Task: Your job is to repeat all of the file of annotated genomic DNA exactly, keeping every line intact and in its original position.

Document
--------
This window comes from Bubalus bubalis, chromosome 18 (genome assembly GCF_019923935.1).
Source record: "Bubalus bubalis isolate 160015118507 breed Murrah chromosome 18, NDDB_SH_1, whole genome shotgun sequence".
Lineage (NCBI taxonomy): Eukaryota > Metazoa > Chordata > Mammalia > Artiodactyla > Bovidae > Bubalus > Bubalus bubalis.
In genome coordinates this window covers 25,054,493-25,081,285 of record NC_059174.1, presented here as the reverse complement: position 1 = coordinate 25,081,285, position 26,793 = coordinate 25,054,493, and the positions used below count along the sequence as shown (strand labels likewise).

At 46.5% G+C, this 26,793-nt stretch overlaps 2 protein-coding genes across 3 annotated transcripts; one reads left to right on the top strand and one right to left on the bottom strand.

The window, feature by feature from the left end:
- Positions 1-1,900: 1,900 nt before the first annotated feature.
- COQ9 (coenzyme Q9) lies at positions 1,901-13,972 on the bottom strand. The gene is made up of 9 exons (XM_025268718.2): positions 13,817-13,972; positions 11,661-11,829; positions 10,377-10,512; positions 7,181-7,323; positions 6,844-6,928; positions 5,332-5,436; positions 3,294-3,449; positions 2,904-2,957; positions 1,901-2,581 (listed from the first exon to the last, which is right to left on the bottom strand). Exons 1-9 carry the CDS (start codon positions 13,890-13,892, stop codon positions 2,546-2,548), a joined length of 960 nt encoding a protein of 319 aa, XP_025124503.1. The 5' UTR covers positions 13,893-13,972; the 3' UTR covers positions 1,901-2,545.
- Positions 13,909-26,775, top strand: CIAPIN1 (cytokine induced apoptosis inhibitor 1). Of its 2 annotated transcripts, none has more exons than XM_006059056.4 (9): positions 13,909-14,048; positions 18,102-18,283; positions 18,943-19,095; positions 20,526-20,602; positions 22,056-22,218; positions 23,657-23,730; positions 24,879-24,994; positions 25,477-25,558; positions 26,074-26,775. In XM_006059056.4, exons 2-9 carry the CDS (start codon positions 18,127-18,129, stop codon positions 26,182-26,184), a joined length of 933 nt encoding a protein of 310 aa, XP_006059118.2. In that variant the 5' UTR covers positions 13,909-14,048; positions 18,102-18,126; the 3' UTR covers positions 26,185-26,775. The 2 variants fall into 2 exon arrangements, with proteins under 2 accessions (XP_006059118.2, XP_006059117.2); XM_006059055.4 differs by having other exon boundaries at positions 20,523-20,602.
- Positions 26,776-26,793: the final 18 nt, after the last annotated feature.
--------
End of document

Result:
This window comes from Bubalus bubalis, chromosome 18 (genome assembly GCF_019923935.1).
Source record: "Bubalus bubalis isolate 160015118507 breed Murrah chromosome 18, NDDB_SH_1, whole genome shotgun sequence".
Lineage (NCBI taxonomy): Eukaryota > Metazoa > Chordata > Mammalia > Artiodactyla > Bovidae > Bubalus > Bubalus bubalis.
In genome coordinates this window covers 25,054,493-25,081,285 of record NC_059174.1, presented here as the reverse complement: position 1 = coordinate 25,081,285, position 26,793 = coordinate 25,054,493, and the positions used below count along the sequence as shown (strand labels likewise).

At 46.5% G+C, this 26,793-nt stretch overlaps 2 protein-coding genes across 3 annotated transcripts; one reads left to right on the top strand and one right to left on the bottom strand.

The window, feature by feature from the left end:
- Positions 1-1,900: 1,900 nt before the first annotated feature.
- COQ9 (coenzyme Q9) lies at positions 1,901-13,972 on the bottom strand. The gene is made up of 9 exons (XM_025268718.2): positions 13,817-13,972; positions 11,661-11,829; positions 10,377-10,512; positions 7,181-7,323; positions 6,844-6,928; positions 5,332-5,436; positions 3,294-3,449; positions 2,904-2,957; positions 1,901-2,581 (listed from the first exon to the last, which is right to left on the bottom strand). Exons 1-9 carry the CDS (start codon positions 13,890-13,892, stop codon positions 2,546-2,548), a joined length of 960 nt encoding a protein of 319 aa, XP_025124503.1. The 5' UTR covers positions 13,893-13,972; the 3' UTR covers positions 1,901-2,545.
- Positions 13,909-26,775, top strand: CIAPIN1 (cytokine induced apoptosis inhibitor 1). Of its 2 annotated transcripts, none has more exons than XM_006059056.4 (9): positions 13,909-14,048; positions 18,102-18,283; positions 18,943-19,095; positions 20,526-20,602; positions 22,056-22,218; positions 23,657-23,730; positions 24,879-24,994; positions 25,477-25,558; positions 26,074-26,775. In XM_006059056.4, exons 2-9 carry the CDS (start codon positions 18,127-18,129, stop codon positions 26,182-26,184), a joined length of 933 nt encoding a protein of 310 aa, XP_006059118.2. In that variant the 5' UTR covers positions 13,909-14,048; positions 18,102-18,126; the 3' UTR covers positions 26,185-26,775. The 2 variants fall into 2 exon arrangements, with proteins under 2 accessions (XP_006059118.2, XP_006059117.2); XM_006059055.4 differs by having other exon boundaries at positions 20,523-20,602.
- Positions 26,776-26,793: the final 18 nt, after the last annotated feature.